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Flashcards in Tumor Immunology Deck (60):
1

Tumor immunology is based on the preposition that tumors express _______________ that are not usually found on normal cells or they are expressed on normal cells at __________________ that they ___________.

novel antigens

such low levels that they do not provoke an immune response

2

What is immune surveillance?

the ability of the immune system to perceive respond to and control the growth and metastasis of neoplasms

3

What are the three stages of "immune editing"?

1. elimination
2. equilibrium
3. escape

4

What two things could happen in the elimination phase?

it can lead to the complete eradication of the neoplasm or it can be incomplete and leave residual tumor cells behind that are dormant

5

What is "tumor dormancy"?
How does it occur?

If there is incomplete elimination of the neoplasm, the remaining tumor cells reach equilibrium where there is not detectable tumor growth.

6

What stage of immune editing experiences tumor dormancy?

Equilibrium stage and the tumor cells are killed as they are produced OR they just don't grow

7

What is an "Escape Mutant"?

a tumor cell that no longer expresses tumor antigens so it is able to escape the immune system and proliferate

8

What elements of the innate immune response are involved in the elimination and equilibrium phases of immune editing?

Macrophages
NK cells
gammadelta T cells

9

What elements of the adaptive immune system are involved in the elimination and equilibrium phase of immune editing?

CD8 T cells
CD4 T cells

10

What cells do the immune escape phase involve?

CD4CD25 Tregs that suppress CD8 and NK cells

11

Genetically transmitted forms of cancer involve mutations in genes that control:

1. cell growth
2. DNA repair
3. regulation of the cell cycle

12

What oncogene is involved in Burkitt's lymphoma?
From what chromosome to what chromosome does it get translocated?

C- myc oncogene
From chromosome 8 to chromosome 14

13

What gene is c-myc translocated next to in Burkitt's lymphoma?
What does this lead to?

next to the IgH gene of B-cells
This leads to uncontrolled B cell proliferation and tumorigenesis

14

What are three examples of chemical carcinogens?

asbestos, nitrate, nictotine/tar

15

What are two examples of physical carcinogens?

UV irradiation
gamma-irradiation

16

What are three examples of viruses that cause cancer?

1. Epstein-Barr--> pharynx
2. HPV--> cervix
3. Human T cell lymphoma/leukemia virus (HTLV)

17

What are the 7 characteristics of cancer?

1. Multistep process
2. Heterogeneity --> malignancy
3. Lack of antigens--> malignancy
4. Lack of response to growth regulation-->malignancy
5. Metastasis--> malignancy
6. dormancy can be followed with relapse
7. MDR--> malignancy

18

What are the 4 properties of tumor antigens?

1. foreign or altered self (not expressed in thymus)
2. high molecular weight
3. chemically complex
4. degradable with APC and can be located on MHCII

19

What are oncofetal antigens?
When are they present?

expressed during embryogenesis, but disappear in adult tissue and reappear on tumors

20

What are the two types of oncofetal antigens?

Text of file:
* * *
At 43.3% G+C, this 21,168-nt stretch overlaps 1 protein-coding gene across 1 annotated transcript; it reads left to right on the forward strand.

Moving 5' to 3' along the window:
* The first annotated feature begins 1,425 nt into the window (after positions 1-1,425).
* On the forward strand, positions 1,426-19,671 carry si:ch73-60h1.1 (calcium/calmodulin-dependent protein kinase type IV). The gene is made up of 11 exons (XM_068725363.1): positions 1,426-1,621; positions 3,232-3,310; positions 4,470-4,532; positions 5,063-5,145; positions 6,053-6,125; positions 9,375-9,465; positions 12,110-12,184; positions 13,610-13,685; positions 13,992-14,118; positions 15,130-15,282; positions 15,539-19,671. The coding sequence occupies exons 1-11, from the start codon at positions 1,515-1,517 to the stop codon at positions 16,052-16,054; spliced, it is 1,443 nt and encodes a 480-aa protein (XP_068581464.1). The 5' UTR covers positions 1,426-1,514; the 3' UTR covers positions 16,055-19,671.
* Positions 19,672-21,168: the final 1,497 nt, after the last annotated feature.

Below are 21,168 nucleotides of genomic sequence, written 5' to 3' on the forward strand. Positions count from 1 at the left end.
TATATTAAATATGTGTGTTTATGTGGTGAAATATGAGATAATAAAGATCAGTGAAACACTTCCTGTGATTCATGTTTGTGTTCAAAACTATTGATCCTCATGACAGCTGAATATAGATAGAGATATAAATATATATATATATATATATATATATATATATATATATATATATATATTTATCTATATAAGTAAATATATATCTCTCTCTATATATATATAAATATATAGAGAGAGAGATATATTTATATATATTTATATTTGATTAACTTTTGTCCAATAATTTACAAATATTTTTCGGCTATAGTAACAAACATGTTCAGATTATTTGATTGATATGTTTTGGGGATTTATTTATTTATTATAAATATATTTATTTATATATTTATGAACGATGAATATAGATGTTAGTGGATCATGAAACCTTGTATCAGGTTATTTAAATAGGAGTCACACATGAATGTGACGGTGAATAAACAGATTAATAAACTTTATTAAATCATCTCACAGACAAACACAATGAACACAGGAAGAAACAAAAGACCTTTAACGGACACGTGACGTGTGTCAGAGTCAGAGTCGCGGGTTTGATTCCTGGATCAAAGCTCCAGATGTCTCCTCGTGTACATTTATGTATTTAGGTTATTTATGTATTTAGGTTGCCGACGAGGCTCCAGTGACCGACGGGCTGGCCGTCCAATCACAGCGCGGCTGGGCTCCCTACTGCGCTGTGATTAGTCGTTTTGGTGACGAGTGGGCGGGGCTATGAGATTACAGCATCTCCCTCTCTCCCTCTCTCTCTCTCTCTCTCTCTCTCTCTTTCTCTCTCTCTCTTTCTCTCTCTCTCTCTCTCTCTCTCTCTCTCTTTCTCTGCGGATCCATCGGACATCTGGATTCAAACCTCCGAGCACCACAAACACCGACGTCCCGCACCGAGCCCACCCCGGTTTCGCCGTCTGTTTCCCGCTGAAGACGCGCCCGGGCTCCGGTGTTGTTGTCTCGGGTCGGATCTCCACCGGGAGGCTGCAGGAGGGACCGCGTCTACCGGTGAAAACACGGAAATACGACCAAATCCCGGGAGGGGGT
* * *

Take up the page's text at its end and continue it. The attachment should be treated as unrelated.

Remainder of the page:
Carcinoembryonic Antigens (CEA)
Alpha-fetaprotein (AFP)

21

What is CEA?
What types of cancer is it present in the serum for?

carcinoembryonic antigen- it is a oncofetal antigen that is expressed colon and pancreatic cancers and is present in serum

22

What is alpha-fetoprotein (AFP)?
What cancers is it present in?

An oncofetal antigen that increases in pregnancy , then dissipates
It increased with liver and pancreatic cancer

23

What are used as markers to detect tumor progression particularly for GI-related cancer?

AFP, CEA

24

What are the 5 major classes of tumor antigens?

1. oncofetal antigens
2. carbohydrate antigens
3. clonal or differentiation antigens on lymphomas
4. Mutant cellular gene products
5. Viral gene products

25

What are the two types of carbohydrate antigens on tumors?

1. gangliosides
2. mucins

26

What is a ganglioside?
What cancers is it expressed in?

glycolipids on normal neurons but overexpressed in melanoma and colon cancer

27

What is mucin?
What cancers is it expressed in?

under-glycosylated mucin does not require MHC presentation for T cell recognition and is expressed in breast cancer, ovarian cancer, and pancreatic cancer

28

What are B cell lymphomas?

monoclonal have Ab with the same idiotype which can be conjugated to a protein carrier and used as a vaccine

29

What mutant cellular gene products are expressed in tumors?

Growth factor receptors like EGFR, IL-2R

30

What type of carcinoma is Epstein Barr?

Nasopharyngeal

31

What two cells are involved in the innate response to tumors?

Macrophages and NK cells

32

What are the 5 ways a NK cell can induce cell death?

1. Perforin-induced osmotic lysis
2. TNF-a induced apoptosis
3. IFN-gamma induced apoptosis
4. Fasl-induced apoptosis
5. ADCC

33

How do NK cells mediate tumor cell killing by ADCC?

NK cells express Fc receptors that engage the constant region of Ab that have coated the antigens on a tumor cell. When it binds, the NK cell releases perforin and the target cell dies

34

What two types of cancer are ADCC used to control?

Melanoma and lymphoma

35

What are the two types of macrophages?

M1- which is anti-tumor
M2- which is pro-tumor

36

When the macrophage releases IFN-gamma, what type of macrophage does it become?
Is it pro- or anti- tumor and what are the actions?

M1- anti-tumor
It releases TNFa, IL-12 (which stimulates Th1 which produces more IFN-gamma), and ROS

37

What cytokines differentiate macrophages to M2?

IL-4, IL-13, IL-10, glucocorticoids

38